The Commonwealth of Virginia conjures visions of history, such as colonial settlements, civil war battlefields, Underground Railroad stops, and presidential homesteads. It evokes the great outdoors, including national and state parks, hiking trails, haunting caverns, equine islands, and recreational beaches. It might even summon images of national cemeteries, military bases, and one behemoth geometric shape. For most, it probably doesn’t inspire thoughts of wine.
That’s too bad, because Virginia has some great wine. Yes, it’s true, and I’ll say it again. Virginia has some great wine.
For more than 300 years, people tried unsuccessfully to grow vitis vinifera—the European grapevine—in the United States. Even Thomas Jefferson and George Washington tried and failed in wine production efforts. In 1619, there was even a law established by Jamestown, Virginia settlers requiring males to plant and cultivate at least 10 grape vines with the intent of becoming an important wine supplier to the British Empire. It was only in the 1800s that the state started achieving success—in this case with the native grape Norton. Then Prohibition hit in 1920 and stopped progress in its tracks.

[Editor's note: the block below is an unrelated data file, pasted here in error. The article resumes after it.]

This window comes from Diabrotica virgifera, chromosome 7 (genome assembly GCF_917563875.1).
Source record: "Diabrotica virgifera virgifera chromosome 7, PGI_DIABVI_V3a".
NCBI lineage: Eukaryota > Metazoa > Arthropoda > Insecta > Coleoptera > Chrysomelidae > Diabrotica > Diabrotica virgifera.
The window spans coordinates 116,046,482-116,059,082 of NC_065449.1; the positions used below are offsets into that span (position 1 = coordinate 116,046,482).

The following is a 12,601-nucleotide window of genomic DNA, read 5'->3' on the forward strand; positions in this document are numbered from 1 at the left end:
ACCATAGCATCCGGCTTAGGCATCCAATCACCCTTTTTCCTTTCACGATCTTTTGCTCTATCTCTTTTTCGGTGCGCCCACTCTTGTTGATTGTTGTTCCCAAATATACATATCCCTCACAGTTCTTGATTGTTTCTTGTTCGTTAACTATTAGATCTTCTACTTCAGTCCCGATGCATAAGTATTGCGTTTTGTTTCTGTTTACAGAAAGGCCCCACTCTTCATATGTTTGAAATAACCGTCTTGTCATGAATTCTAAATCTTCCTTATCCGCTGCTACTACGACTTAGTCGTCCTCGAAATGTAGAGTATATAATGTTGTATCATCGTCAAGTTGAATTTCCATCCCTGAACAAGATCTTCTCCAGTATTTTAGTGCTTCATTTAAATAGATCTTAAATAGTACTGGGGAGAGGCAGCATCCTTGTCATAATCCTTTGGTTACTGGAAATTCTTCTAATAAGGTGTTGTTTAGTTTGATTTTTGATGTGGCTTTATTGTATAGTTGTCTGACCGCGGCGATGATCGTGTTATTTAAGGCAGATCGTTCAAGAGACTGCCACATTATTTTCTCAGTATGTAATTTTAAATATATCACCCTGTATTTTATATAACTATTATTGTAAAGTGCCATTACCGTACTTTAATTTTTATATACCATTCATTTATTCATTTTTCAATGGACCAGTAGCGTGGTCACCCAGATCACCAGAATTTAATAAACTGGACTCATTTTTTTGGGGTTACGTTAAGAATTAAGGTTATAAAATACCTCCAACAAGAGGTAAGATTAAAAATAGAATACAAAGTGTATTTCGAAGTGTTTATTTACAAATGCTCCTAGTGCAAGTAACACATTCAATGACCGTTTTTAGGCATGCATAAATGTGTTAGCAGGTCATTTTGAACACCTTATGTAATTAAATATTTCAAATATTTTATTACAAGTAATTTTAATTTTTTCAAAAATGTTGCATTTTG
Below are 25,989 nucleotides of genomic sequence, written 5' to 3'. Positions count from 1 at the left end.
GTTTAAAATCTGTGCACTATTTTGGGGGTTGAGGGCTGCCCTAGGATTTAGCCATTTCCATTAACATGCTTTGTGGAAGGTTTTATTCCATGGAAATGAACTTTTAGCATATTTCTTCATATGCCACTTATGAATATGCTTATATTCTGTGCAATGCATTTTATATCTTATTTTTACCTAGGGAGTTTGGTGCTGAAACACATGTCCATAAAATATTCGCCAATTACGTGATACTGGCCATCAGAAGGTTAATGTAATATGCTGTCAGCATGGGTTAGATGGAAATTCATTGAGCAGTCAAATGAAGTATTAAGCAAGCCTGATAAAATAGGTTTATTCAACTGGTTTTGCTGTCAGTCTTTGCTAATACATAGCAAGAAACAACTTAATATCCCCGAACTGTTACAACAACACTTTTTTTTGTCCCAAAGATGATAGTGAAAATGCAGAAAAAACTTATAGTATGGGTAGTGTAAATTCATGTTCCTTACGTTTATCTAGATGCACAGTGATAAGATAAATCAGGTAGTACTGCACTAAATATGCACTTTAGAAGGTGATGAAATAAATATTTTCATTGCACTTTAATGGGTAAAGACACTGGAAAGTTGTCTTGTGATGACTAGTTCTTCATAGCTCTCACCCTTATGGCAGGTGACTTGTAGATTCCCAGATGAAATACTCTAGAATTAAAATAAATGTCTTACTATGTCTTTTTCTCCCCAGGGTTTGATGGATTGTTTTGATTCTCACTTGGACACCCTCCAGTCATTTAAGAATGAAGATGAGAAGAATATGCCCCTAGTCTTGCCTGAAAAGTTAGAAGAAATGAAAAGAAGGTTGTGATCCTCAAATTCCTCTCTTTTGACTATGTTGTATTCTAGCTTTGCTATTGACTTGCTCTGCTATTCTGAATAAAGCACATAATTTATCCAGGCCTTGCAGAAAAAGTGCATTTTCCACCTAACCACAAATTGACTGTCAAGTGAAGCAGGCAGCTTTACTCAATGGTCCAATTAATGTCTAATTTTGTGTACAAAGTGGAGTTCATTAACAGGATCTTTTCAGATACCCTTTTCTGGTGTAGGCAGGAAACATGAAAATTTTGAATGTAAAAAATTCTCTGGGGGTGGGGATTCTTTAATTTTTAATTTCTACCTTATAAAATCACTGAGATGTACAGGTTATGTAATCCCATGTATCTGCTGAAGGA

Prohibition ended in 1933, but the Virginia wine industry didn’t bounce back for decades. In fact, it’s really been in the last 10 years that it’s found its groove. Currently, there are more than 285 wineries in Virginia—the largest producing 55,000-70,000 cases annually. In total, more than 556,500 cases of Virginia wine were sold in fiscal year 2016. For you wine geeks out there, Virginia has 9 wine tourism regions, 7 AVAs, and 5 “distinct climate regions.”
In comparison, California has 4,600 bonded wineries and sells 229 million cases annually in the U.S. market alone. With those statistics, it’s probably not surprising that California produces 85% of U.S. wine. A distant second, Washington State has more than 900 wineries and produces approximately 16 million cases annually.
Much of Virginia wine doesn’t make it out of the state. If you come across a bottle, give it a try. If you’re in state or traveling nearby, consider visiting some Virginia wineries. I think you’ll be pleasantly surprised. And you’ll surely enjoy the view. The countryside is beautiful and so are most of the tasting rooms.
While I can’t speak for every winery, I’ve visited more than 80 Virginia wineries and 310 wineries overall (in 16 countries and 18 states) and will attest to many quality wines out there. Whether you like dry wines with character like I do or prefer something sweeter, there’s a Virginia wine for you. Next time you think about Virginia’s history, outdoors, or military connections—or you reach for a glass—make the experience complete with Virginia wine. Cheers!